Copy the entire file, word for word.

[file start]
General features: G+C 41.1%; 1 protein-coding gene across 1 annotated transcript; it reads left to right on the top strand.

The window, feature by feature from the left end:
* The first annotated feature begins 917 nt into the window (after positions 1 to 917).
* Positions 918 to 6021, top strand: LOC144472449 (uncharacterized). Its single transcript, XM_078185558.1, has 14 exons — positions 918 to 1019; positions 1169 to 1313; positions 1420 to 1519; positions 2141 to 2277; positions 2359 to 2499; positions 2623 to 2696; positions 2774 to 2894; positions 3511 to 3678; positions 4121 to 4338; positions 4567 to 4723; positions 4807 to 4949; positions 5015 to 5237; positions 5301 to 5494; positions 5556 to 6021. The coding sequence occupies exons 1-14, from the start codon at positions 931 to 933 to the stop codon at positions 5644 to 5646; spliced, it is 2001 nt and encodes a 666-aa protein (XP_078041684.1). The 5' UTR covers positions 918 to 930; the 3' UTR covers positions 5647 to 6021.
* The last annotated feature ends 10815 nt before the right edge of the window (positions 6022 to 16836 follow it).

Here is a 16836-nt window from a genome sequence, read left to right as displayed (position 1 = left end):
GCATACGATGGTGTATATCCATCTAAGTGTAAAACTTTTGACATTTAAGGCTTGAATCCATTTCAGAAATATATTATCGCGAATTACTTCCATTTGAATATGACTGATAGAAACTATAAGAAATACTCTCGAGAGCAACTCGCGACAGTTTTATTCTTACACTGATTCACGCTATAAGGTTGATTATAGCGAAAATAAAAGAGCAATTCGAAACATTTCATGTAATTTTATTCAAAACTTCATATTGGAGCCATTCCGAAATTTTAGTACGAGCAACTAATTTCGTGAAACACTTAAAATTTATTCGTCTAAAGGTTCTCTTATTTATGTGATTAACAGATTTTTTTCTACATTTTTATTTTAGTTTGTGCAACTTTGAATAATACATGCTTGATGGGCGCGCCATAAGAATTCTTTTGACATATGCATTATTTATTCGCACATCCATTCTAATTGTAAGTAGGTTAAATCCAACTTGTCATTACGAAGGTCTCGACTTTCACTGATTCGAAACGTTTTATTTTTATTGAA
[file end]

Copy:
General features: G+C 41.1%; 1 protein-coding gene across 1 annotated transcript; it reads left to right on the top strand.

The window, feature by feature from the left end:
* The first annotated feature begins 917 nt into the window (after positions 1 to 917).
* Positions 918 to 6021, top strand: LOC144472449 (uncharacterized). Its single transcript, XM_078185558.1, has 14 exons — positions 918 to 1019; positions 1169 to 1313; positions 1420 to 1519; positions 2141 to 2277; positions 2359 to 2499; positions 2623 to 2696; positions 2774 to 2894; positions 3511 to 3678; positions 4121 to 4338; positions 4567 to 4723; positions 4807 to 4949; positions 5015 to 5237; positions 5301 to 5494; positions 5556 to 6021. The coding sequence occupies exons 1-14, from the start codon at positions 931 to 933 to the stop codon at positions 5644 to 5646; spliced, it is 2001 nt and encodes a 666-aa protein (XP_078041684.1). The 5' UTR covers positions 918 to 930; the 3' UTR covers positions 5647 to 6021.
* The last annotated feature ends 10815 nt before the right edge of the window (positions 6022 to 16836 follow it).

Here is a 16836-nt window from a genome sequence, read left to right as displayed (position 1 = left end):
GCATACGATGGTGTATATCCATCTAAGTGTAAAACTTTTGACATTTAAGGCTTGAATCCATTTCAGAAATATATTATCGCGAATTACTTCCATTTGAATATGACTGATAGAAACTATAAGAAATACTCTCGAGAGCAACTCGCGACAGTTTTATTCTTACACTGATTCACGCTATAAGGTTGATTATAGCGAAAATAAAAGAGCAATTCGAAACATTTCATGTAATTTTATTCAAAACTTCATATTGGAGCCATTCCGAAATTTTAGTACGAGCAACTAATTTCGTGAAACACTTAAAATTTATTCGTCTAAAGGTTCTCTTATTTATGTGATTAACAGATTTTTTTCTACATTTTTATTTTAGTTTGTGCAACTTTGAATAATACATGCTTGATGGGCGCGCCATAAGAATTCTTTTGACATATGCATTATTTATTCGCACATCCATTCTAATTGTAAGTAGGTTAAATCCAACTTGTCATTACGAAGGTCTCGACTTTCACTGATTCGAAACGTTTTATTTTTATTGAA